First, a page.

Matthew Epstein spent $3,000 out of his own pocket to create a marketing campaign aimed to cajole Google into hiring him. He created an engaging mustachioed character, built a website, and then did what he did best. Market the hell outta it.
What has he got to show for it? How does >10k Facebook likes, >3k tweets, and 2.8k Google +s sound? His story has been covered by top media sites like TechCrunch. While he hasn’t officially been offered a job at Google, I don’t think it’s that far a leap to say that it’s just a matter of time. According to his blog, he has already been contacted by Google recruiters. And what happens if Google doesn’t pick him up? I wouldn’t be surprised if top agencies snap him up in a heartbeat.
It’s exciting to see creative folk thinking outside the box and using really exciting new ways to sell themselves. These guys caught my eye as well:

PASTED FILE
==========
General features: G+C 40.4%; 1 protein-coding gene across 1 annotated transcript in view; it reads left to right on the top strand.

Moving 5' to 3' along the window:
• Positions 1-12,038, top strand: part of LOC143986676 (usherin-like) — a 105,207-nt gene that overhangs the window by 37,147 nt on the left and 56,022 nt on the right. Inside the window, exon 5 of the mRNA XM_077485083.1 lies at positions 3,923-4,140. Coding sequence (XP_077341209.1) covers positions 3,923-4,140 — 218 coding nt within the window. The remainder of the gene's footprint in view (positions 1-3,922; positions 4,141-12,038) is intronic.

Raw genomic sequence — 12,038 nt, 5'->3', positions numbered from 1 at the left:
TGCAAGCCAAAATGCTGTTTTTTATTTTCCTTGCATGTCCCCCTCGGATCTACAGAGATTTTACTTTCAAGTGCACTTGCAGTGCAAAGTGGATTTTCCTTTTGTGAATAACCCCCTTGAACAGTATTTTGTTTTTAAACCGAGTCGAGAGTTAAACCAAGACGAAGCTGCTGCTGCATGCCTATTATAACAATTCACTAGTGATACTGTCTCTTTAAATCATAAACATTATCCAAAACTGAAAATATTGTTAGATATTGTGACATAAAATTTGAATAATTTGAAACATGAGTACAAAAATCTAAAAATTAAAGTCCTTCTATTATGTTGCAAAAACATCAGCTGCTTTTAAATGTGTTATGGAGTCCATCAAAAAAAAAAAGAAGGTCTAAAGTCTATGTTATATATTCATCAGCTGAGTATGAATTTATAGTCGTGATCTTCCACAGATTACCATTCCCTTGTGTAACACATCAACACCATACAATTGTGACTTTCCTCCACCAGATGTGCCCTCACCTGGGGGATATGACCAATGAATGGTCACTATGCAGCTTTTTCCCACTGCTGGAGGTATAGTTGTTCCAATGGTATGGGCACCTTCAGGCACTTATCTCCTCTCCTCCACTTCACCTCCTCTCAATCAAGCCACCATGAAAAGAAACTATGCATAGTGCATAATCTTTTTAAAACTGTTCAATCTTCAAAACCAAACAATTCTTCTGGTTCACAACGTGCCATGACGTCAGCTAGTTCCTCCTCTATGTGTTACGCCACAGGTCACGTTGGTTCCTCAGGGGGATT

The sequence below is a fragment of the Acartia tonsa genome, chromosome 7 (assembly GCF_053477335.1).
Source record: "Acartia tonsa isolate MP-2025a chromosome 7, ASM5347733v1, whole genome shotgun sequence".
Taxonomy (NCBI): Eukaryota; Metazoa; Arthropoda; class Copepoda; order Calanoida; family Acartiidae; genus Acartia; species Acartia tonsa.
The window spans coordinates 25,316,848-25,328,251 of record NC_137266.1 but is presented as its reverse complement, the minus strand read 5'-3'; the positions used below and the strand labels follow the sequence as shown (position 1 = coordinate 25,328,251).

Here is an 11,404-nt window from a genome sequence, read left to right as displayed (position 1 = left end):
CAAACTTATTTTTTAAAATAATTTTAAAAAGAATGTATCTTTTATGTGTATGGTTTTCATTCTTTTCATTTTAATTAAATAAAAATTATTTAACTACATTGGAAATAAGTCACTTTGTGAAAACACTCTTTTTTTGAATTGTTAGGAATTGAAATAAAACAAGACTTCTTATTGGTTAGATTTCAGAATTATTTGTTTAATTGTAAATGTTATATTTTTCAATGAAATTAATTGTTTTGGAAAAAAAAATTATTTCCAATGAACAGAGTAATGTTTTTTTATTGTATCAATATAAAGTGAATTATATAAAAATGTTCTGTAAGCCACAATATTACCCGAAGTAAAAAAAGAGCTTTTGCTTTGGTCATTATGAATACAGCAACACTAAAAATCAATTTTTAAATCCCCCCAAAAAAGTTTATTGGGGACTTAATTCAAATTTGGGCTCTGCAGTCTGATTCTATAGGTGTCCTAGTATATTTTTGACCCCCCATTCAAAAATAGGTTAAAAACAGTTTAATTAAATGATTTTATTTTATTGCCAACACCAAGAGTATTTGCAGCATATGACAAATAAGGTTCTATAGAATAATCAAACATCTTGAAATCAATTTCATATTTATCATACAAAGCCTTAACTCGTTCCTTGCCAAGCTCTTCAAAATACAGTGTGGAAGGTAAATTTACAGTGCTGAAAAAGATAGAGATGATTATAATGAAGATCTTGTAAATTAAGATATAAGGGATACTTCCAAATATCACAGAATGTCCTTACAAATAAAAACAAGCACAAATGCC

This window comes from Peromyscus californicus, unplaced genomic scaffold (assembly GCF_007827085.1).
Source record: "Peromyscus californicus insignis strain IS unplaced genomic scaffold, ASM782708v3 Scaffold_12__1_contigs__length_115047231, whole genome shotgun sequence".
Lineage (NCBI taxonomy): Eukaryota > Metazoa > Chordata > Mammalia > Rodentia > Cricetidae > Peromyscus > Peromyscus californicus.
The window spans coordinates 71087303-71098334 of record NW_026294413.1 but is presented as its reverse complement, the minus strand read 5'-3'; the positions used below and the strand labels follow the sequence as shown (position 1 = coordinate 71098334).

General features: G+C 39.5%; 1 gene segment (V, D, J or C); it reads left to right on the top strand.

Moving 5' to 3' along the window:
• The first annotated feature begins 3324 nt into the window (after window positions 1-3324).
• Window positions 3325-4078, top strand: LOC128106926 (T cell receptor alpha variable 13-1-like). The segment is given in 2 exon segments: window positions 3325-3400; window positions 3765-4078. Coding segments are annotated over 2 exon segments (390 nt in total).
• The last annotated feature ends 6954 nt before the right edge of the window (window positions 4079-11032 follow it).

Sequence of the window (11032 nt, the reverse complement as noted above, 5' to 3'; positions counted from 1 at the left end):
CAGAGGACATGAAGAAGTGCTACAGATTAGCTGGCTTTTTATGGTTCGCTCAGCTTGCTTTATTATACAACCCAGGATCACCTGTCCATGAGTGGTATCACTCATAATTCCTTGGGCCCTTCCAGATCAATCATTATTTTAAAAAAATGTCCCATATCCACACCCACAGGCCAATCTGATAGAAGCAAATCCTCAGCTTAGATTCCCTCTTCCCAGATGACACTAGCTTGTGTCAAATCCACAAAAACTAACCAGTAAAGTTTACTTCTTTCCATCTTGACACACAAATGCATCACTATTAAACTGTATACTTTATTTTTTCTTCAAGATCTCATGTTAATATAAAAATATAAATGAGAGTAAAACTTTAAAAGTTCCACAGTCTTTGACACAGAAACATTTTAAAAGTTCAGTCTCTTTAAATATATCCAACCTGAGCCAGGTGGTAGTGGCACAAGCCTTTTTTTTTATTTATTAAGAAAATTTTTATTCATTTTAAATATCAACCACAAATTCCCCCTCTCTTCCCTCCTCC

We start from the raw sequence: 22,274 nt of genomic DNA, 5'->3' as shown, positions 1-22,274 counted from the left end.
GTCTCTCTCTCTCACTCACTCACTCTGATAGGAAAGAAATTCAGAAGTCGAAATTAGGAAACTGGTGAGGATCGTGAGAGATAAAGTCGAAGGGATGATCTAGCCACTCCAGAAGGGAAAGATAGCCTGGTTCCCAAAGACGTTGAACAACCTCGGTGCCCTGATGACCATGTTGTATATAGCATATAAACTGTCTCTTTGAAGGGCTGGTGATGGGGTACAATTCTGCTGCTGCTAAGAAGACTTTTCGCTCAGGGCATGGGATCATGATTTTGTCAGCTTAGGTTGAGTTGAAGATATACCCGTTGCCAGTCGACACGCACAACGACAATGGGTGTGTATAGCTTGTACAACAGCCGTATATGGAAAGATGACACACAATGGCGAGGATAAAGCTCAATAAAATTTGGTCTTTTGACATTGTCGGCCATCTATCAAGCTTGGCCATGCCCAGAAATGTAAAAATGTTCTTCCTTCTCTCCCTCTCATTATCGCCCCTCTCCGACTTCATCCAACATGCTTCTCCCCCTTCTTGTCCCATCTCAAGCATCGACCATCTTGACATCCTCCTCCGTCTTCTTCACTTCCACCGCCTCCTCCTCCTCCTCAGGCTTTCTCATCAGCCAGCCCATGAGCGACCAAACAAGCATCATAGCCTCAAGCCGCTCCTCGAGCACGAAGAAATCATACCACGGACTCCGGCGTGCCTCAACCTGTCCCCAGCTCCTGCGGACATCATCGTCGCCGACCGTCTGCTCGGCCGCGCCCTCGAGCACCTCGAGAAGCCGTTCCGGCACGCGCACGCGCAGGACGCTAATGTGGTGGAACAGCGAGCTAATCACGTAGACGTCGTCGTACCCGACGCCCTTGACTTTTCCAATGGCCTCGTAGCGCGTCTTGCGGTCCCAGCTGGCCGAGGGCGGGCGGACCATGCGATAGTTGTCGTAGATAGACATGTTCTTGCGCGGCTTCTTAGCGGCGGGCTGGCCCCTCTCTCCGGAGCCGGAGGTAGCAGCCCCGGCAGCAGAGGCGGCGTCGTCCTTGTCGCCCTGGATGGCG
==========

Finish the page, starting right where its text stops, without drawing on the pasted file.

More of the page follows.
So does this mean that the traditional cover letter and resume combo has begun to become obsolete?
In this digital space? I would say so.
Some months ago, I decided to get rid of my physical resume. Why? I felt that having to click to download it from an email seemed too arduous for a time when you have, quite literally, the world at your fingertips. Instead, I kept my online presence up-to-date and concise. My CV can be found on LinkedIn, my thoughts and findings can be read on my blog, and my Twitter gives you pretty good idea of my personal style. I combine all these elements together to give future employers or clients a good idea of my education, experience and working style. This, I feel, is far more effective than any .PDF or (god forbid) .doc resume I’ve ever sent out/received. By a mile.
What are your thoughts? Resumes – paper or pixel?
- Cross-posted on Propaganda House